Who’s ready to hunt down some wild hog?

I bet you are. But before you go, you’ll want to make sure you’ve got all your gear lined up and ready to go. Here’s what you’re going to need…

Hunting License

Like all hunting, you’ll need a license if you want to collect your pork chops for the season. Each state’s requirements and fees for hog hunting licenses vary. So be sure to check out the laws in your state.

If you’re hunting on someone’s private land, you’ll still need a hunting license. Make sure you stay on land that you’ve been permitted to hunt. Wandering onto private property where you do not have permission to hunt could result in fines.

The Right Gear

Choosing the right gear for your hog hunt will make or break your time in the wild. The inappropriate ammo or weapon will not only leave you without a kill, but could also place you in danger.

Feral hogs are incredibly territorial and will attack if provoked. Small and ineffective ammunition won’t down your hog. Instead, it will provoke a wild animal and cause it to do what wild animals often do — attack.

Hogs are hearty animals and will often need more than one shot to down them. Semi-automatic high-powered rifles are best for sighting and shooting. If you’re going to use a rifle, make sure to attach an optic like a 6.5 Creedmoor scope. It’ll help a lot with accuracy. Shotguns that offer a tight shot pattern are also a good choice. High-powered handguns are essential for personal protection in case a hog gets close. For ammunition, your best option is high-velocity, high-caliber hollow-point rounds.

The Right Clothes

If you’ve ever gone hunting, you know the right clothing is just as important as the right gear. If you live in a state that allows hog hunting year-round, your clothing should adjust to the weather.

Generally, hogs are going to be in wild and brushy areas. You’ll be moving, tracking, and following your prey so you’ll want clothing that allows ease of movement, good camouflaging, and protection against the elements. Canvas pants or jeans with chaps are your best option. Hiking boots will ensure adequate protection against ground brush, rocks, and debris. For cold weather, wear layers to protect against icy temperatures.

Note: Many states require a certain amount of hunter’s orange to be worn at all times. Check with your state’s guidelines for how much you should sport. Typical requirements are coverage of chest, back, and head.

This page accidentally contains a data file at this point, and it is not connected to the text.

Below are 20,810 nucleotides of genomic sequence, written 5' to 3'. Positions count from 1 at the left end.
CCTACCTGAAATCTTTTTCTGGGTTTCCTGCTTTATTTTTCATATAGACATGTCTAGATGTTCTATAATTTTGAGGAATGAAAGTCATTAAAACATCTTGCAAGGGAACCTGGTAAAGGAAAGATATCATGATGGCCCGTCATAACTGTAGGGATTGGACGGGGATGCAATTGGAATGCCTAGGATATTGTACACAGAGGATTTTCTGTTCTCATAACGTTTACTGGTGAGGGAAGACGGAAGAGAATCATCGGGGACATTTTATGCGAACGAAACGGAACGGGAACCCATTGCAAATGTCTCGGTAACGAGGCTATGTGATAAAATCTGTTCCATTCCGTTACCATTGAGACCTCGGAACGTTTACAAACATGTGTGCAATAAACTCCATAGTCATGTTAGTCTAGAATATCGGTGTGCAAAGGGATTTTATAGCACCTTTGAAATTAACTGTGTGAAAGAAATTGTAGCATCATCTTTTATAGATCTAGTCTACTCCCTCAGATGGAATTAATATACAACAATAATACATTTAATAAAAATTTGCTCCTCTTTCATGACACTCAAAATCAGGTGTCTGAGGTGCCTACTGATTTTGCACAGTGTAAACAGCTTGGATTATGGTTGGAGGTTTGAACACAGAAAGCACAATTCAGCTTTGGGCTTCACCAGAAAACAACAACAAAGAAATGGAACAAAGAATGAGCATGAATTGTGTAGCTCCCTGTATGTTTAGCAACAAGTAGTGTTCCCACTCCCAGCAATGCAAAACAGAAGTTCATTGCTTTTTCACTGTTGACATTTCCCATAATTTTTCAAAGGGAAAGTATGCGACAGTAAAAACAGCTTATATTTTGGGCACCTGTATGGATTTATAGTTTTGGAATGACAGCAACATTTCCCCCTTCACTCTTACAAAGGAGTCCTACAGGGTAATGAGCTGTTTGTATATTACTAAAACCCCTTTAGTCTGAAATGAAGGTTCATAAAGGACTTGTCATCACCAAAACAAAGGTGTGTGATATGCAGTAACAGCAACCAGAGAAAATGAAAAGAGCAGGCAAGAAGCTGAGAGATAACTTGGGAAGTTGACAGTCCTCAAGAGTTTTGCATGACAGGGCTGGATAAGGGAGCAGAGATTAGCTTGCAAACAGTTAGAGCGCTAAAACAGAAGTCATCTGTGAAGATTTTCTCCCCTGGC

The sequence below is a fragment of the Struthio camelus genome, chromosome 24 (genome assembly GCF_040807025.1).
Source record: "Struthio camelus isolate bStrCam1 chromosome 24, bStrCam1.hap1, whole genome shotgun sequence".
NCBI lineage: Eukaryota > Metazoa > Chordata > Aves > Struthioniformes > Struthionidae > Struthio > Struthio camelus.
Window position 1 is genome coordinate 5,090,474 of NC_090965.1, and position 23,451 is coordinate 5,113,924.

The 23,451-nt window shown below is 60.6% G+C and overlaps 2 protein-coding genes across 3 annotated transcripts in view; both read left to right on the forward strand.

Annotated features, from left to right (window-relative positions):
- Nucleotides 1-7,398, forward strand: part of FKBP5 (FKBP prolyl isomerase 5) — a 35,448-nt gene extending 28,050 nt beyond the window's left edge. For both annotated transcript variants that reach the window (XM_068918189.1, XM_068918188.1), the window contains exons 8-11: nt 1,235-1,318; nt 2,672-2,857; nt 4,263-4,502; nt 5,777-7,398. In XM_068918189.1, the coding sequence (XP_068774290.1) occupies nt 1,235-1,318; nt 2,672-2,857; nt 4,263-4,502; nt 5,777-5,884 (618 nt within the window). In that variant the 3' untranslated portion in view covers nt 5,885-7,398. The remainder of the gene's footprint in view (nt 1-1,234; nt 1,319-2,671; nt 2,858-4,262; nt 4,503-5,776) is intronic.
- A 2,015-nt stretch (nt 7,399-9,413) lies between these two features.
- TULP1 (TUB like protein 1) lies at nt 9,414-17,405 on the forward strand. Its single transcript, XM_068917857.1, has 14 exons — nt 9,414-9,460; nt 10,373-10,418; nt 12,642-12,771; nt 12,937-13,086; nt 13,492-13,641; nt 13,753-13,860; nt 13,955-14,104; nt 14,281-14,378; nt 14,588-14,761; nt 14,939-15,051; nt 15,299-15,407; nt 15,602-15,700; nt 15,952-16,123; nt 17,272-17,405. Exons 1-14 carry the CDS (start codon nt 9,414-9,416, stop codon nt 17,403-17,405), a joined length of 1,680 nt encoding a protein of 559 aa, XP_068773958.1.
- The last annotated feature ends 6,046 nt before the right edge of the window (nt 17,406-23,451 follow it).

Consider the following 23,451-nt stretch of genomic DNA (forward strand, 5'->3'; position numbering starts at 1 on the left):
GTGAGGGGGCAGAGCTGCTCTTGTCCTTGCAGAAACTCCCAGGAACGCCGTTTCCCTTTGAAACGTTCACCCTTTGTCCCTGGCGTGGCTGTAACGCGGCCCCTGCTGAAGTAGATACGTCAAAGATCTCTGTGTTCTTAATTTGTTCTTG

The Right Accessories

Hunting feral hogs can be highly rewarding when using the right gear. As territorial animals, hogs will charge when perceived predators or other animals invade their territory. Use a hog caller to draw them out of brush or nesting cover. Using recorded sounds of piglets will play on the protective nature of sows and draw them out into the open.

Keep in mind when using hog or other animal calls that hogs will come charging to meet their perceived enemy. Place plenty of space between you and the hog you want to take down. These are animals you do not want to meet up close if they are alive and uninjured.

How to Hunt

Feral hog hunting is best done at a safe distance from your prey. After you shoot your quarry, approach noisily and shoot again at a distance of 15-20 yards. Hogs are excellent actors and can play dead if threatened. If hogs aren’t completely downed, they will play dead until you approach and will then attack when you get close. Always use caution when approaching wild downed hogs and be sure your shot is accurate.

When to Hunt

Hogs are nocturnal creatures and will come out to eat at night. When hunting at night, be sure to take flashlights and extra batteries. You don’t want to get caught in the forest at night in hog territory. Hogs are incredibly territorial and will attack if they view you as an enemy encroaching on their land. Be prepared if hunting at night. A lack of preparation can lead to injury or death.

Know Where to Hunt

Signs of feral hogs are fairly straightforward. Look for areas in the soil that are rooted up. Hogs root through dirt for vegetation to eat and will root through large areas with their nose to the ground. Finding patches of land near ponds or rivers that look dug up is a sure sign of hogs in the area. Hogs use muddy areas to wallow and cool off. Finally, check for tracks and follow at a distance to remain undetected and ensure safety.

Know Where to Shoot

Don’t expect to down a hog like you would a pig. The vital organs on a pig are lower and farther forward than a deer or elk. Aim to shoot through the front of both shoulders, behind the ears, or broadside. These are your humane kill areas that will bring down a hog quickly.

Prepare for Field Dressing

Feral hogs carry many diseases that can spread to humans. Be prepared to field dress your hog with sharp knives and wear latex gloves to protect yourself from fluids. You’ll also need a method for transporting your hog from the field back home. Use a cooler if cutting your hog into pieces, or use hunting bags if transporting it whole.

Happy Hog Hunting

If done right, hog hunting is exciting and rewarding. Be sure to familiarize yourself with the anatomy of a hog for a clean kill. Check your weapon and sight in your riflescope before you go, and make sure you have a flashlight with extra batteries if hunting at night. Use animal calls to flush out your prey easily and have everything necessary to dress your kill in the field. Follow these tips, stay safe, and have a good time!